Sitting here in Atlanta, I really like when I find out about bright, energetic lawyers handling federal criminal cases all around the country. One such case is Burrage v. United States, where this past Tuesday the United States Supreme Court agreed to review important questions as to what it means when “death results” from drug dealing. To many lawyers and others in this field, it might seem that a case like this only really matters to folks defending drug cases. However, this is an important appeal on issues related to causation, the appropriateness of jury instructions, and construing federal statutes.
Mr. Burrage was like too many folks, caught up in the drug business, selling relatively small amounts of controlled substances. His life intersected with Joshua Banka, another lost soul who was a long-standing poly-substance abuser. Burrage sold some heroin to Banka, who died after using some of the drug. Banka had lots of other drugs in his system as well, and his girlfriend acknowledged he’d used some of these other drugs in the day before he died. The experts who testified at trial gave complex answers about the cause of Banka’s death, but they could not say that Banka would not have died if he had not used heroin (this method of saying the word “not” three times in the same sentence appears in the briefs for each side of the case).
A federal statute requires a 20-year mandatory minimum sentence for a person dealing drugs “if death results.” At trial, the Defendant wanted the judge to tell the jury that selling heroin “played a substantial part” in bringing about the death, and that the death was a “direct result of or a reasonably probable consequence of” using the heroin. Mr. Burrage’s attorney also wanted a jury instruction on the well-known first-year law school concept of “proximate cause” . The trial judge and the court of appeals rejected the Defendant’s contentions, and said it was OK to tell the jury that it was enough if they decided that the heroin was a “contributing cause” of Mr. Banka’s death. The instruction told the jury that “a contributing cause is a factor that, although not the primary cause, played a part in the death[.]” The jury found Burrage guilty, the Court of Appeals rejected his arguments, and his very competent Iowa lawyer asked the United States Supreme Court to look at the case.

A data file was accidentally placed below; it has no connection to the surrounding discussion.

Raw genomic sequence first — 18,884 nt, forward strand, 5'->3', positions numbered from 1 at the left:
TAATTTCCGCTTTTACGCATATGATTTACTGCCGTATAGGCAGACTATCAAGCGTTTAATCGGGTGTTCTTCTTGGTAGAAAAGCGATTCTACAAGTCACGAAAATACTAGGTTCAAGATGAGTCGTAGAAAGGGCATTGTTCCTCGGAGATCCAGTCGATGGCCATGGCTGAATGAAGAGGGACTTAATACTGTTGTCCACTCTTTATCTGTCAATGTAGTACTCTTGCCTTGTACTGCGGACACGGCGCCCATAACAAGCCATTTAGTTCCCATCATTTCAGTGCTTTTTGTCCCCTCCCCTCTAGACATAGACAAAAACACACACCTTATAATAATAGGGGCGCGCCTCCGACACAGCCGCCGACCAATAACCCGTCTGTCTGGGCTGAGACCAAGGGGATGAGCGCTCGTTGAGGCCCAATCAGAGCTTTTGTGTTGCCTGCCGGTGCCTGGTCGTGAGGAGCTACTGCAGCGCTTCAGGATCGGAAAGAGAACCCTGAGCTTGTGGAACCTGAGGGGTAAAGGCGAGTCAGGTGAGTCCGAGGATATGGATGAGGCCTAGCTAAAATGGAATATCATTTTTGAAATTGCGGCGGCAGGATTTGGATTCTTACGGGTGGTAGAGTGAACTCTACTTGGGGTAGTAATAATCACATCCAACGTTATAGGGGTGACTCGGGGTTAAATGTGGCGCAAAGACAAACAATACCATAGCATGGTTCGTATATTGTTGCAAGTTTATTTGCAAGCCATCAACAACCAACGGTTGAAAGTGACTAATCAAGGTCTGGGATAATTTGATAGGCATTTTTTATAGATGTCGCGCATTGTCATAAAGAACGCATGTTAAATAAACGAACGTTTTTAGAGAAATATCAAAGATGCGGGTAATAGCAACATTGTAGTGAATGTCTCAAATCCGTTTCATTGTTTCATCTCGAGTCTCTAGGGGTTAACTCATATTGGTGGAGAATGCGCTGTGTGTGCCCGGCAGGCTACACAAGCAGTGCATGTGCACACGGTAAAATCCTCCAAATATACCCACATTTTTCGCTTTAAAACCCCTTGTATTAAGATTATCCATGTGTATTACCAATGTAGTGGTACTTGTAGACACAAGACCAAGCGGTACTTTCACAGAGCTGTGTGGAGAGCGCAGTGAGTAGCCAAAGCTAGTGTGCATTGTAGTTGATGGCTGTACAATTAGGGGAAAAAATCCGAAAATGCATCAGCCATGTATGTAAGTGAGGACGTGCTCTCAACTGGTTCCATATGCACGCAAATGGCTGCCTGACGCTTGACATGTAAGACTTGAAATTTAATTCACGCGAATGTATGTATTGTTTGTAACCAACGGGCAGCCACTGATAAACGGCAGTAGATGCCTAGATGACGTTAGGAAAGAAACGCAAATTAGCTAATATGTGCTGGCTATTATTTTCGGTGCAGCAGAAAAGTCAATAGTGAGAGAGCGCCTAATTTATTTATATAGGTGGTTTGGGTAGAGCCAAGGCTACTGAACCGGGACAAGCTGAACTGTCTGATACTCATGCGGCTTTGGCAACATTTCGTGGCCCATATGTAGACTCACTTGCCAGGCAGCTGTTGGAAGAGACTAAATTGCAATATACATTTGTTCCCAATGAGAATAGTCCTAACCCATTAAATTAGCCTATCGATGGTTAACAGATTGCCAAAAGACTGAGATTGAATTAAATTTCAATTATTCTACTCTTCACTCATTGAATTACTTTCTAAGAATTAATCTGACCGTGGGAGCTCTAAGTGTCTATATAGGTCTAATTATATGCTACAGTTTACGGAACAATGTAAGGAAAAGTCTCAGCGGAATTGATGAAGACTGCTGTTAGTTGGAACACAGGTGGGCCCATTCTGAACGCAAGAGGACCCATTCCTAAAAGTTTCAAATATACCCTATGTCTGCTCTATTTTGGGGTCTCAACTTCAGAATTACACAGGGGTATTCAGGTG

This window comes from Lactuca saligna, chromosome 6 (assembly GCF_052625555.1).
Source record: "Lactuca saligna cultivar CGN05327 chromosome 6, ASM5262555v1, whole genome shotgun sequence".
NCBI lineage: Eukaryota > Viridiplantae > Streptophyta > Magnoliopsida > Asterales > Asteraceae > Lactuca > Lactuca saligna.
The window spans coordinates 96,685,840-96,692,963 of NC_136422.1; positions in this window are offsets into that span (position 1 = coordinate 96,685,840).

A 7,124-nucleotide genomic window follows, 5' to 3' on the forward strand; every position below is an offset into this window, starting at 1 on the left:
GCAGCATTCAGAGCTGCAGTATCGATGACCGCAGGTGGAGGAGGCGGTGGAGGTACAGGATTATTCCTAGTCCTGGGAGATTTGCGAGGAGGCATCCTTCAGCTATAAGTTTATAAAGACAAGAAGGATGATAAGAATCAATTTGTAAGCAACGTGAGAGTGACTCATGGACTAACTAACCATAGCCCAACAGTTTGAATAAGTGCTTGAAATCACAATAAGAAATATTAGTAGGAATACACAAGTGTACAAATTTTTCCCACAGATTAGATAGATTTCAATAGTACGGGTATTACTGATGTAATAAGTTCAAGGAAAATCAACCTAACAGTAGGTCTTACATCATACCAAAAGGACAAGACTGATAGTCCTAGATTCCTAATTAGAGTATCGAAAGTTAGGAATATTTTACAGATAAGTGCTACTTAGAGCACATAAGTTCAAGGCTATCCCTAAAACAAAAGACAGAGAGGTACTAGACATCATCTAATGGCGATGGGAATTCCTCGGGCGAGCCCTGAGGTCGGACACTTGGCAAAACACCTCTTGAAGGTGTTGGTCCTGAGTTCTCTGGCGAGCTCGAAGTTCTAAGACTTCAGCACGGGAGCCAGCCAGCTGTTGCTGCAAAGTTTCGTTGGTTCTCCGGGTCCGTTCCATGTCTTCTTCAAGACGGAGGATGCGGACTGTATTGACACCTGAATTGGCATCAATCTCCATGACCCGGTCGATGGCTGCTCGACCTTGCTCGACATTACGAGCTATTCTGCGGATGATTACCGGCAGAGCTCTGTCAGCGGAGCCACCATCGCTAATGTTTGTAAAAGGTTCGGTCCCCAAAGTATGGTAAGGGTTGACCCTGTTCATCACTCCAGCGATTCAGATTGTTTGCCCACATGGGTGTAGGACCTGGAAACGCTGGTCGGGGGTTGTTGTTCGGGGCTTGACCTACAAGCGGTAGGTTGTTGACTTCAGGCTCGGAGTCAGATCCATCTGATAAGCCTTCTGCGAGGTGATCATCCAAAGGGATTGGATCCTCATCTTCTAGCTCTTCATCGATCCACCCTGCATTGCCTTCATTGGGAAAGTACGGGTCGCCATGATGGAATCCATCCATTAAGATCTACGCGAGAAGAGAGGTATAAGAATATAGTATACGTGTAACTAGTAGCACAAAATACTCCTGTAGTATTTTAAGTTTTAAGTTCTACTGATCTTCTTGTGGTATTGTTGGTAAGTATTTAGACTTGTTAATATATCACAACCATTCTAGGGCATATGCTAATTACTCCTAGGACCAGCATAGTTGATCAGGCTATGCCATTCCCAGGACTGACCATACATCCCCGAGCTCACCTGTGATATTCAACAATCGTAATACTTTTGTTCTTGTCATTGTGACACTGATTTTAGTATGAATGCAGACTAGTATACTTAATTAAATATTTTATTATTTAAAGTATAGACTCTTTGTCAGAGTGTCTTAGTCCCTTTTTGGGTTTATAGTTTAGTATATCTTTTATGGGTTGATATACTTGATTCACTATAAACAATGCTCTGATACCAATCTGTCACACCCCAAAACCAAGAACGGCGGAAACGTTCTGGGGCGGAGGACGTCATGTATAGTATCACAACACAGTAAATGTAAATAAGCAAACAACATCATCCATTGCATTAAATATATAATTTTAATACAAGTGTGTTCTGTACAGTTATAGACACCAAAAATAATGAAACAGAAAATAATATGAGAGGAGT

The government protested that the Supreme Court should not review the case because the “if death results” issue rarely comes up in federal criminal prosecutions, and that any dispute among the lower federal courts on these questions is really more of a tempest in a teapot. However, it seems that the Supreme Court believes this really is an important case, for they accepted Mr. Burrage’s case for review and argument next Fall. The case will have important lessons for many other federal criminal prosecutions, issues as diverse as how to read a statute written in the passive voice (“if death results” is different than the active voice “caused death”), whether it is OK to construe a criminal statute with mandatory penalties in a manner akin to strict liability, and varying levels of “causation”, a concept that applies in criminal and civil cases alike.
We look forward to the Briefs and arguments, and how this decision might affect the matters we handle for our clients. Stay tuned.